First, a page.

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carriage

[kar-ij; for 9 also kar-ee-ij] /ˈkær ɪdʒ; for 9 also ˈkær i ɪdʒ/
noun
1.
a wheeled vehicle for conveying persons, as one drawn by horses and designed for comfort and elegance.
3.
British. a railway passenger coach.
4.
a wheeled support, as for a cannon.
5.
a movable part, as of a machine, designed for carrying something.
6.
manner of carrying the head and body; bearing:
the carriage of a soldier.
7.
Also called carriage piece, horse. an inclined beam, as a string, supporting the steps of a stair.
8.
the act of transporting; conveyance:
the expenses of carriage.
9.
the price or cost of transportation.
10.
(in a typewriter) the moving part carrying the platen and its associated parts, usually set in motion to carry the paper across the point where the print element or type bars strike.
11.
management; administration.
Origin
1150-1200
1150-1200; Middle English cariage < Anglo-French, Old North French, equivalent to cari(er) to carry + -age -age
Synonyms
1. cart, car, wagon. 6. mien, comportment, demeanor, air.
Dictionary.com Unabridged
Based on the Random House Dictionary, © Random House, Inc. 2014.
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Examples from the web for carriage
  • The arrival of the horseless carriage was welcomed on many counts.
  • It would seem that putting a robot onto a bike would be a pointless exercise akin to putting gas-powered horses before a carriage.
  • But one reason the horseless carriage appeared was because of the liabilities of the horse.
  • The subject of the study is challenged with thought experiments involving a runaway railway trolley or train carriage.
  • It was a horse carriage modified with two electric motors running the chain drive that moved the rear wheels.
  • Since it is a long walk you can ether take a carriage ride or a donkey, or horse, or walk on foot.
  • The legend is that the first car race happened the first time one horseless carriage met another on the road.
  • There is reason to believe that the pedicab ban may be driven by resentment from horse-drawn carriage owners.
  • On entering a railway carriage be sure to shake hands with all those present.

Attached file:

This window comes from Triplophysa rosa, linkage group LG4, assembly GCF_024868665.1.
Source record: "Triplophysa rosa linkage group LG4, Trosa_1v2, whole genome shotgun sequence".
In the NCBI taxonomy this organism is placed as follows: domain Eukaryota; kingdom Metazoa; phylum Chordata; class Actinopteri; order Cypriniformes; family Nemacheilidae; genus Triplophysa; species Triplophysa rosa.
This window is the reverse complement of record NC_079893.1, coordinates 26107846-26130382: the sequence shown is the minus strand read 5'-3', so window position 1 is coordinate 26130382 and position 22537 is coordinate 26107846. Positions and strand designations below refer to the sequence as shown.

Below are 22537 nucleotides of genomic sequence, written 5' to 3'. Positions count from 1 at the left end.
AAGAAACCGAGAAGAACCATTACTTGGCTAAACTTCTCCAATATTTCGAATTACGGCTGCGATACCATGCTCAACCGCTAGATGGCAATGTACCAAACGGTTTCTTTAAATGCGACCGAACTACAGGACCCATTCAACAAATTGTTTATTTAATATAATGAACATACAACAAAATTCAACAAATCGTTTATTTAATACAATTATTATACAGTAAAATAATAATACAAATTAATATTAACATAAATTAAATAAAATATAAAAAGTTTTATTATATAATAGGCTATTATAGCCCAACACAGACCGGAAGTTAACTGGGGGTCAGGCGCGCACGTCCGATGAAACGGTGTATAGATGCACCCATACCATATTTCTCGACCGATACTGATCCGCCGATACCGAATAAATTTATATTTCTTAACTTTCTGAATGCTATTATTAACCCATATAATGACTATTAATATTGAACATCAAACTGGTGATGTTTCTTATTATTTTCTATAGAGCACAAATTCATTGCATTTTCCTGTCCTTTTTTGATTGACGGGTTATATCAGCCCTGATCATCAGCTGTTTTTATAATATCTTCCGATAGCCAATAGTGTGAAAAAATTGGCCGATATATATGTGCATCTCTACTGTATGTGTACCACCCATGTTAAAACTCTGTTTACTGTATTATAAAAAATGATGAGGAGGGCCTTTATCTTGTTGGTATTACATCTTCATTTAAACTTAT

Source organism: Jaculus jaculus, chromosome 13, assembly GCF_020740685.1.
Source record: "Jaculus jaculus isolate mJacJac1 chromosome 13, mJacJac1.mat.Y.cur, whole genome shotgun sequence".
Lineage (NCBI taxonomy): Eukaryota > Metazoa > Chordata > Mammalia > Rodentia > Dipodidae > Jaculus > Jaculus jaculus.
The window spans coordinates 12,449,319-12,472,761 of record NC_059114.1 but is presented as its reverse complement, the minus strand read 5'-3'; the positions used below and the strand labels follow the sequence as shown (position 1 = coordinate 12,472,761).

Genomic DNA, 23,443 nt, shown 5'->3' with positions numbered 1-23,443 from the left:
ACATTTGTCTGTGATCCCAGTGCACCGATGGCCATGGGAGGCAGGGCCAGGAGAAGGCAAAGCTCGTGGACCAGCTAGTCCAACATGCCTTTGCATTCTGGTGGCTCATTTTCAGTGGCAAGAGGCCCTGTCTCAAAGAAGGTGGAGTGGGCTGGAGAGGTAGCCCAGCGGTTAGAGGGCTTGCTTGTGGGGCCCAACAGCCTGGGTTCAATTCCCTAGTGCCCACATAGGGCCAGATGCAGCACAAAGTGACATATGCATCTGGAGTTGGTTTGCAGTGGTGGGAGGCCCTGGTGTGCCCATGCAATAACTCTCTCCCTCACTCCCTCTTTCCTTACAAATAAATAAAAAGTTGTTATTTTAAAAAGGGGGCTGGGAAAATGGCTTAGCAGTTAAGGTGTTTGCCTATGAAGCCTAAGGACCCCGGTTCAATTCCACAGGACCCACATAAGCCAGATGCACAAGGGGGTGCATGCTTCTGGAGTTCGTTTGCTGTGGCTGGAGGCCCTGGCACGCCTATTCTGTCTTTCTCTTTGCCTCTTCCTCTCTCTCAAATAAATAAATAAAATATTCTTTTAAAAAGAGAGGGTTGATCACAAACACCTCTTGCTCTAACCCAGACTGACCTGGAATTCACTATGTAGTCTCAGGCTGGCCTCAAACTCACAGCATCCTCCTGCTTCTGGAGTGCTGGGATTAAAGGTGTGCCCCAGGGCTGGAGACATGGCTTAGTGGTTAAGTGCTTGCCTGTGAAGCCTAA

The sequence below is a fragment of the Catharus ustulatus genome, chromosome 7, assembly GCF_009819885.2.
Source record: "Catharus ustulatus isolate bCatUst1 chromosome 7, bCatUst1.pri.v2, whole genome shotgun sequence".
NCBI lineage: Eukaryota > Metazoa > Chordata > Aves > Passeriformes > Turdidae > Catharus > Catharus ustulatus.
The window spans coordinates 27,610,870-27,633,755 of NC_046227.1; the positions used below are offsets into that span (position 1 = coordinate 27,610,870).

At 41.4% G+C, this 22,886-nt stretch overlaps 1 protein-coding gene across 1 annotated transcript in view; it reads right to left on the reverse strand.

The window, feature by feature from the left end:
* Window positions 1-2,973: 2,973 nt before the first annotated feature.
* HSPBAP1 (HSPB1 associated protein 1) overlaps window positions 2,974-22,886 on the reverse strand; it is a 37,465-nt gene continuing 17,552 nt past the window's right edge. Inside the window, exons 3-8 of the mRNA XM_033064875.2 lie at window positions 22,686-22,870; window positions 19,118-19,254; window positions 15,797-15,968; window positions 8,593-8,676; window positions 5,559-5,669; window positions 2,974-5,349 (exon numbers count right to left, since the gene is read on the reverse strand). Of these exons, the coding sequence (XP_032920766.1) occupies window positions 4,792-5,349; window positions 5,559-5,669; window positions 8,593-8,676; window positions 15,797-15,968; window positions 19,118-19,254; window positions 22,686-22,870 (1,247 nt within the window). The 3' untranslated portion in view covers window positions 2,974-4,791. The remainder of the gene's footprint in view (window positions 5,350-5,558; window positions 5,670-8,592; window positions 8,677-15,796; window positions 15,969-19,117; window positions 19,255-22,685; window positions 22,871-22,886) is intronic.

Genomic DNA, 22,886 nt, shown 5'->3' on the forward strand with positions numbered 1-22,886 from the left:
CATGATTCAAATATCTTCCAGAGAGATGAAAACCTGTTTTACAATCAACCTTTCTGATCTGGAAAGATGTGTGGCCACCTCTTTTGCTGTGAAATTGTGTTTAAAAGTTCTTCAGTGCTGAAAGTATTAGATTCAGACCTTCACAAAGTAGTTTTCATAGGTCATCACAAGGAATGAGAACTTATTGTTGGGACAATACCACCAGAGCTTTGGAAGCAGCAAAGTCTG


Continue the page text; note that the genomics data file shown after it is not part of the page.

• He didn't want to spend money adding a rack rail, so he experimented with a smooth-wheeled test carriage on smooth-wheeled rails.
British Dictionary definitions for carriage

carriage

/ˈkærɪdʒ/
noun
1.
(Brit) a railway coach for passengers
2.
the manner in which a person holds and moves his head and body; bearing
3.
a four-wheeled horse-drawn vehicle for persons
4.
the moving part of a machine that bears another part: a typewriter carriage, a lathe carriage
5.
(ˈkærɪdʒ; ˈkærɪɪdʒ)
  1. the act of conveying; carrying
  2. the charge made for conveying (esp in the phrases carriage forward, when the charge is to be paid by the receiver, and carriage paid)
Word Origin
C14: from Old Northern French cariage, from carier to carry
Collins English Dictionary - Complete & Unabridged 2012 Digital Edition
© William Collins Sons & Co. Ltd. 1979, 1986 © HarperCollins
Publishers 1998, 2000, 2003, 2005, 2006, 2007, 2009, 2012
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Word Origin and History for carriage
n.

late 14c., "act of carrying, means of conveyance; wheeled vehicles collectively," from Anglo-French and Old North French cariage "cart, carriage, action of transporting in a vehicle" (Old French charriage, Modern French charriage), from carier "to carry" (see carry (v.)). Meaning "individual wheeled vehicle" is c.1400; specific sense of "horse-drawn, wheeled vehicle for hauling people" first attested 1706; extended to railway cars by 1830. Meaning "way of carrying one's body" is 1590s. Carriage-house attested from 1761.

Online Etymology Dictionary, © 2010 Douglas Harper
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carriage in the Bible

In the Authorized Version this word is found as the rendering of many different words. In Judg. 18:21 it means valuables, wealth, or booty. In Isa. 46:1 (R.V., "the things that ye carried about") the word means a load for a beast of burden. In 1 Sam. 17:22 and Isa. 10:28 it is the rendering of a word ("stuff" in 1 Sam. 10:22) meaning implements, equipments, baggage. The phrase in Acts 21:15, "We took up our carriages," means properly, "We packed up our baggage," as in the Revised Version.

Easton's 1897 Bible Dictionary
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11
13
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